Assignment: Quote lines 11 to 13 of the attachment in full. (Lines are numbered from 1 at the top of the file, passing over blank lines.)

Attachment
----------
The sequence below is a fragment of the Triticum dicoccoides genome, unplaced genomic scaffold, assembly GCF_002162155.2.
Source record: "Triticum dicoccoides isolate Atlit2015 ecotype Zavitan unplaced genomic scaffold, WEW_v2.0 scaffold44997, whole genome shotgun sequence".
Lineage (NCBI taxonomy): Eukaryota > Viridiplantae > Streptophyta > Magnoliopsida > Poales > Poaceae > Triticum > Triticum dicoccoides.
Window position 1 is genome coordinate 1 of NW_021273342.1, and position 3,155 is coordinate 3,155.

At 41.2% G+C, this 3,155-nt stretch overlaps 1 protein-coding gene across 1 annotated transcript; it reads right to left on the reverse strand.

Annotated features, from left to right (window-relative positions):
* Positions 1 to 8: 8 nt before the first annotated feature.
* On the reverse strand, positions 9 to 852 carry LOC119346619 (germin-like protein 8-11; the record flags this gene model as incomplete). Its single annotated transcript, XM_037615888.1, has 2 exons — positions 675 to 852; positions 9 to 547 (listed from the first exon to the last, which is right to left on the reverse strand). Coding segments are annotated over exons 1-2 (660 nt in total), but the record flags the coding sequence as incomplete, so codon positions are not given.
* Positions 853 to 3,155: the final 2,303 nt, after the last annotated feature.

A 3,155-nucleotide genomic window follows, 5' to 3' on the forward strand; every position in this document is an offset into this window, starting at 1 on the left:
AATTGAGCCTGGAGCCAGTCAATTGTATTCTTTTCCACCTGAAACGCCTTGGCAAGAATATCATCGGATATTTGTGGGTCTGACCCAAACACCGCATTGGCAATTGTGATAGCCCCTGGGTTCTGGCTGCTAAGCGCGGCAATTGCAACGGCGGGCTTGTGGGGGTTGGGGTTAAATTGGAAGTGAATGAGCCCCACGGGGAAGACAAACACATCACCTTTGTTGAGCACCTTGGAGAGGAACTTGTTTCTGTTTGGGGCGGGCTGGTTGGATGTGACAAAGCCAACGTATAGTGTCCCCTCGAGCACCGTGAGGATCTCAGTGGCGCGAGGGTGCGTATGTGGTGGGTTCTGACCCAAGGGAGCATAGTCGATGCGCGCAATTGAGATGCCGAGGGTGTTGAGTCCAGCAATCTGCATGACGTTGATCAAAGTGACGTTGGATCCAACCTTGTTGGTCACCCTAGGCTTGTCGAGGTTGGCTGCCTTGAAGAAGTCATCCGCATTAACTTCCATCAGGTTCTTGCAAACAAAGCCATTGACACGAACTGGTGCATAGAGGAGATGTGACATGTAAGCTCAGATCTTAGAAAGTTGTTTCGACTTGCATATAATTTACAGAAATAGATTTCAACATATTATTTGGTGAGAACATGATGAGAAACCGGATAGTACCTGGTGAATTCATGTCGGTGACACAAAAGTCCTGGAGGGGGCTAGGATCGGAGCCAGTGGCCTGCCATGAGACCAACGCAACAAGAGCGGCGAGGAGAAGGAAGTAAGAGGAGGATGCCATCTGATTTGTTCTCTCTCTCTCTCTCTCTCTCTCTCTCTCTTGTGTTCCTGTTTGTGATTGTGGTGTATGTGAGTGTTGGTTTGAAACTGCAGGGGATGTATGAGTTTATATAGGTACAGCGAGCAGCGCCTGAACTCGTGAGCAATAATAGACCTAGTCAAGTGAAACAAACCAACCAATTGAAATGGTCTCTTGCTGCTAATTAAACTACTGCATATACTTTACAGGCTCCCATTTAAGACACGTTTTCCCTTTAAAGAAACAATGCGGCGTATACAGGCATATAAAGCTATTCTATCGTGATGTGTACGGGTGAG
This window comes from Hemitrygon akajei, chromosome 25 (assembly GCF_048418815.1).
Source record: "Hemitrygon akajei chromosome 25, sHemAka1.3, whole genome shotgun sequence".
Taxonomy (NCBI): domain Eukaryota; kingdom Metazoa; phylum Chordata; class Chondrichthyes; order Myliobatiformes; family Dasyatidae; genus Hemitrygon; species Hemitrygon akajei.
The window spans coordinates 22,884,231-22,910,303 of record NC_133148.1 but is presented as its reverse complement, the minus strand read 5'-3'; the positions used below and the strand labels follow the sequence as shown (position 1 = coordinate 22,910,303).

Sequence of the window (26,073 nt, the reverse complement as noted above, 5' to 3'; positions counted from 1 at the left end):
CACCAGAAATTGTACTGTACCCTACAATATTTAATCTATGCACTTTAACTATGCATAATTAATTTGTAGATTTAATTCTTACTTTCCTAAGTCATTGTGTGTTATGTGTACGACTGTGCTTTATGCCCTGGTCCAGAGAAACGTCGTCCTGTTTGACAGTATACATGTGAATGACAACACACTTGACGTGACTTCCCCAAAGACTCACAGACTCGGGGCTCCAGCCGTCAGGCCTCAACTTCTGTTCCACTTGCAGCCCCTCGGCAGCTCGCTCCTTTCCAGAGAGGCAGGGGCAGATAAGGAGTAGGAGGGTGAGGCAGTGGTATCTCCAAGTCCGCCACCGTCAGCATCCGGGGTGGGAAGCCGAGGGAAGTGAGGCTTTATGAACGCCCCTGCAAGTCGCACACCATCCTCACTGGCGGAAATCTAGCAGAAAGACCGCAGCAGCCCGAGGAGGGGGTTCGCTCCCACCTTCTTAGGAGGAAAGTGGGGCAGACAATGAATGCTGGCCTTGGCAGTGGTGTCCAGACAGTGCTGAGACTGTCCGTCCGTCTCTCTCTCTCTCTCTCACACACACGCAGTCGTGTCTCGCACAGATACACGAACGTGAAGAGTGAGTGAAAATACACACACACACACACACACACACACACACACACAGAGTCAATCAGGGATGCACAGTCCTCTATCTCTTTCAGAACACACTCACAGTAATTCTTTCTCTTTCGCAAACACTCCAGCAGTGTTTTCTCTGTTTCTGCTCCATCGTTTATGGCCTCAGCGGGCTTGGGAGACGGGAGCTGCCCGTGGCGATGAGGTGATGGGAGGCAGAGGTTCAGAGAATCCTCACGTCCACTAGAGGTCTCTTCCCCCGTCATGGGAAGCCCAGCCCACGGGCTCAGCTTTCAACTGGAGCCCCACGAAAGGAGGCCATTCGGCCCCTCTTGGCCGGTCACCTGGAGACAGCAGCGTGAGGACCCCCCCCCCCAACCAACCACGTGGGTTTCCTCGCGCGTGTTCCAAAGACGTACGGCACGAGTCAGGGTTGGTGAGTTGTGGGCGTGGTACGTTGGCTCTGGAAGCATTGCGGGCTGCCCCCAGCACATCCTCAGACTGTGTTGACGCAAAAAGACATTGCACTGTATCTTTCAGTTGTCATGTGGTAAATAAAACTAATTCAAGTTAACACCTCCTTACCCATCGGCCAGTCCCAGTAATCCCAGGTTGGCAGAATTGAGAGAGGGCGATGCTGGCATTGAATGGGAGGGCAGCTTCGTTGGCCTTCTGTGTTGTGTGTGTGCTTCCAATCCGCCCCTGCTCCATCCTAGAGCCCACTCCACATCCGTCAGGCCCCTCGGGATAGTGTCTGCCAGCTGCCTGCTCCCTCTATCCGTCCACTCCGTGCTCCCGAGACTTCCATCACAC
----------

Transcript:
AATTGAGCCTGGAGCCAGTCAATTGTATTCTTTTCCACCTGAAACGCCTTGGCAAGAATATCATCGGATATTTGTGGGTCTGACCCAAACACCGCATTGGCAATTGTGATAGCCCCTGGGTTCTGGCTGCTAAGCGCGGCAATTGCAACGGCGGGCTTGTGGGGGTTGGGGTTAAATTGGAAGTGAATGAGCCCCACGGGGAAGACAAACACATCACCTTTGTTGAGCACCTTGGAGAGGAACTTGTTTCTGTTTGGGGCGGGCTGGTTGGATGTGACAAAGCCAACGTATAGTGTCCCCTCGAGCACCGTGAGGATCTCAGTGGCGCGAGGGTGCGTATGTGGTGGGTTCTGACCCAAGGGAGCATAGTCGATGCGCGCAATTGAGATGCCGAGGGTGTTGAGTCCAGCAATCTGCATGACGTTGATCAAAGTGACGTTGGATCCAACCTTGTTGGTCACCCTAGGCTTGTCGAGGTTGGCTGCCTTGAAGAAGTCATCCGCATTAACTTCCATCAGGTTCTTGCAAACAAAGCCATTGACACGAACTGGTGCATAGAGGAGATGTGACATGTAAGCTCAGATCTTAGAAAGTTGTTTCGACTTGCATATAATTTACAGAAATAGATTTCAACATATTATTTGGTGAGAACATGATGAGAAACCGGATAGTACCTGGTGAATTCATGTCGGTGACACAAAAGTCCTGGAGGGGGCTAGGATCGGAGCCAGTGGCCTGCCATGAGACCAACGCAACAAGAGCGGCGAGGAGAAGGAAGTAAGAGGAGGATGCCATCTGATTTGTTCTCTCTCTCTCTCTCTCTCTCTCTCTCTCTTGTGTTCCTGTTTGTGATTGTGGTGTATGTGAGTGTTGGTTTGAAACTGCAGGGGATGTATGAGTTTATATAGGTACAGCGAGCAGCGCCTGAACTCGTGAGCAATAATAGACCTAGTCAAGTGAAACAAACCAACCAATTGAAATGGTCTCTTGCTGCTAATTAAACTACTGCATATACTTTACAGGCTCCCATTTAAGACACGTTTTCCCTTTAAAGAAACAATGCGGCGTATACAGGCATATAAAGCTATTCTATCGTGATGTGTACGGGTGAG
This window comes from Hemitrygon akajei, chromosome 25 (assembly GCF_048418815.1).
Source record: "Hemitrygon akajei chromosome 25, sHemAka1.3, whole genome shotgun sequence".